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Managing Ammonia in Horse Barns

By Dr. Thomas Lenz in The American Quarter Horse Journal

Walk into many horse barns this time of year, especially if they are closed or have poor ventilation, and the acrid stench of ammonia burns your nose and causes your eyes to water.

Moderate to high ammonia levels in barns are not only irritating to mucus membranes but increase our horse’s susceptibility to serious respiratory infections.

Horses excrete urea in their feces and urine to eliminate excess nitrogen from their bodies. While urea is odorless and nontoxic, it is rapidly converted by bacteria to ammonia in the soil and bedding.

Ammonia is not only foul smelling, it also inhibits the movement of cilia, the tiny finger-like projections that line a horse’s respiratory tract and that are responsible for sweeping fluids and foreign particles up and away from the lungs. When the horse’s cilia are less efficient, the horse is much more susceptible to respiratory infections, including pneumonia.

Keep your horse healthy by staying up to date on diseases and illnesses. AQHA’s Common Horse Health Issues report will help you develop a knowledge base of common maladies, and precautions you should take to protect your horse.

Chronic ammonia exposure can lead to inflammation and constriction of the horse’s airways and mucus accumulation, ultimately resulting in the development of recurrent airway disease (heaves).

While the exact levels of ammonia that are detrimental to horses are currently unknown, veterinary researchers have shown that ammonia levels in an average horse stall can exceed 200 parts per million. For people, the U.S. Occupational Safety and Health Administration has set a 15-minute expo¬sure limit for gaseous ammonia levels of only 35 ppm, so you have to wonder if the same is not true for horses.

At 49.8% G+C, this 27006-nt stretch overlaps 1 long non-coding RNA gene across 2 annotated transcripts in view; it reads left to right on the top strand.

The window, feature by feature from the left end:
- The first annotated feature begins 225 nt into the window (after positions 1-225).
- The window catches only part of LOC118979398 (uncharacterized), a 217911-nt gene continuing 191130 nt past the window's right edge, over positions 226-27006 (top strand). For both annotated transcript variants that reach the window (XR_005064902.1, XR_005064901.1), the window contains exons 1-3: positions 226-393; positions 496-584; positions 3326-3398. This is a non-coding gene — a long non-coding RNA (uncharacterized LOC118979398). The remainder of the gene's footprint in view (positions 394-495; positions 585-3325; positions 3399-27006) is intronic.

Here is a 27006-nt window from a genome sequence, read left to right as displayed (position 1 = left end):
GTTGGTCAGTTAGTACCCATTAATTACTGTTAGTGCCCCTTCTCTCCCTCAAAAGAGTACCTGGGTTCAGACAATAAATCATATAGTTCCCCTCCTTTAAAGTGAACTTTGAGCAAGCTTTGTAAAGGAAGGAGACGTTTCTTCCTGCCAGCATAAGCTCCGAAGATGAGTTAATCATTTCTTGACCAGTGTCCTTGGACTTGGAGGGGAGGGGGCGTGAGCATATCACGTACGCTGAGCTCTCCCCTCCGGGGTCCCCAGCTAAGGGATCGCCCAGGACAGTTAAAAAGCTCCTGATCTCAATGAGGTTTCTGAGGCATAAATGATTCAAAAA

Because ammonia concentrations are greatest near barn and stall floors, horses that are fed on the floor or spend long periods of time lying down are exposed to the highest level of ammonia.

The good news is that ammonia concentrations in stalls can be dramatically reduced by simple environmental management. On average, a horse produces 0.5 ounces of feces and 0.3 fluid ounces of urine per pound of body weight each day. So a 1,000-pound horse will produce 31 pounds of feces and 2.4 gallons of urine each day.

Knowledge of horse diseases and illnesses is not just for vets. AQHA’s Common Horse Health Issues report has the information you need to be a responsible and educated horse owner.

So when building a new barn or refurbishing older stall floors, it is important to first put down a subfloor of 8-12 inches of 4- to 5-inch gravel, covered by a few inches of small gravel and then covered by a mixture of clay and stone dust (2/3 clay and 1/3 stone dust) or a mixture of clay and sand (2/3 clay and 1/3 sand) that will allow urine and water to drain away from the floor. Sand alone is porous but increases the potential for sand colic when the horse eats off the ground. The subfloor can then be covered by rubber mats or several inches of good wood shavings or straw. Other steps to reduce ammonia levels are:

• Consult your veterinarian or equine nutritionist for the best ration for your horse’s needs. Many horses are fed rations higher in protein and nitrogen than necessary, which results in excess urine production.

• Let your horses outdoors to exercise as much as possible, not only to cut down on stall time but to improve their overall health.

• Ensure that the barn is well ventilated.

• Remove manure and wet bedding daily; completely strip the stall at least weekly. If possible, remove your horse from the stall while you clean, as ammonia will be stirred up by the cleaning process.

• Choose absorbent bedding and consider mixing a quality neutralizing product with the bedding. Choose a product that actually neutralizes the ammonia and doesn’t merely cover up the odor. Lime-based products have traditionally been used in horse barns. However, they do a poor job of neutralizing ammonia and can cause severe irritation and burning of the horse’s eyes and skin. There are a number of commercial products that are nontoxic and trap or eliminate ammonia.

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